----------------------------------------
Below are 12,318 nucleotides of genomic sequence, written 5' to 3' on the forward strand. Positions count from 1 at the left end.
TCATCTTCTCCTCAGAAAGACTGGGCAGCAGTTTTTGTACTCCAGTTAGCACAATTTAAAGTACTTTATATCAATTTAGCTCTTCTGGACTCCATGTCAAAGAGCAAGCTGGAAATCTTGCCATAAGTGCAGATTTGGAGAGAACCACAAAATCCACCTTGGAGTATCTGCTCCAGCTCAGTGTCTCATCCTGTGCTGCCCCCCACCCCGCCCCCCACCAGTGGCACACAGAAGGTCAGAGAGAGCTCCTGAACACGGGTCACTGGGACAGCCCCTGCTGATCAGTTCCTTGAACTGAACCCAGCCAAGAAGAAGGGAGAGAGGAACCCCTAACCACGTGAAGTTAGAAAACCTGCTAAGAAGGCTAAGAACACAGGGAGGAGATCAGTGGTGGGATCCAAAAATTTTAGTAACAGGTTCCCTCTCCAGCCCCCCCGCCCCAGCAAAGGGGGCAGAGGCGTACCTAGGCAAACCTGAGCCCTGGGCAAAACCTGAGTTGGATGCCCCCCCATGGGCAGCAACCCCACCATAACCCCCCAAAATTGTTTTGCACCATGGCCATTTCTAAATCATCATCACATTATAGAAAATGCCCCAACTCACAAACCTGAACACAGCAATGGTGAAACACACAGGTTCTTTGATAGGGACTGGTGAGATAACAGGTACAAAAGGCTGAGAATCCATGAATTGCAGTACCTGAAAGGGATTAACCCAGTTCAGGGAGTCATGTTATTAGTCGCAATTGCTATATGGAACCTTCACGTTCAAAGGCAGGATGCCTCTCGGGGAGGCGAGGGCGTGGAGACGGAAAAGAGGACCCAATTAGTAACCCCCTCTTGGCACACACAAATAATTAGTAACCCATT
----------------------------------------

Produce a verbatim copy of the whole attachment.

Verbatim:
Below are 12,318 nucleotides of genomic sequence, written 5' to 3' on the forward strand. Positions count from 1 at the left end.
TCATCTTCTCCTCAGAAAGACTGGGCAGCAGTTTTTGTACTCCAGTTAGCACAATTTAAAGTACTTTATATCAATTTAGCTCTTCTGGACTCCATGTCAAAGAGCAAGCTGGAAATCTTGCCATAAGTGCAGATTTGGAGAGAACCACAAAATCCACCTTGGAGTATCTGCTCCAGCTCAGTGTCTCATCCTGTGCTGCCCCCCACCCCGCCCCCCACCAGTGGCACACAGAAGGTCAGAGAGAGCTCCTGAACACGGGTCACTGGGACAGCCCCTGCTGATCAGTTCCTTGAACTGAACCCAGCCAAGAAGAAGGGAGAGAGGAACCCCTAACCACGTGAAGTTAGAAAACCTGCTAAGAAGGCTAAGAACACAGGGAGGAGATCAGTGGTGGGATCCAAAAATTTTAGTAACAGGTTCCCTCTCCAGCCCCCCCGCCCCAGCAAAGGGGGCAGAGGCGTACCTAGGCAAACCTGAGCCCTGGGCAAAACCTGAGTTGGATGCCCCCCCATGGGCAGCAACCCCACCATAACCCCCCAAAATTGTTTTGCACCATGGCCATTTCTAAATCATCATCACATTATAGAAAATGCCCCAACTCACAAACCTGAACACAGCAATGGTGAAACACACAGGTTCTTTGATAGGGACTGGTGAGATAACAGGTACAAAAGGCTGAGAATCCATGAATTGCAGTACCTGAAAGGGATTAACCCAGTTCAGGGAGTCATGTTATTAGTCGCAATTGCTATATGGAACCTTCACGTTCAAAGGCAGGATGCCTCTCGGGGAGGCGAGGGCGTGGAGACGGAAAAGAGGACCCAATTAGTAACCCCCTCTTGGCACACACAAATAATTAGTAACCCATT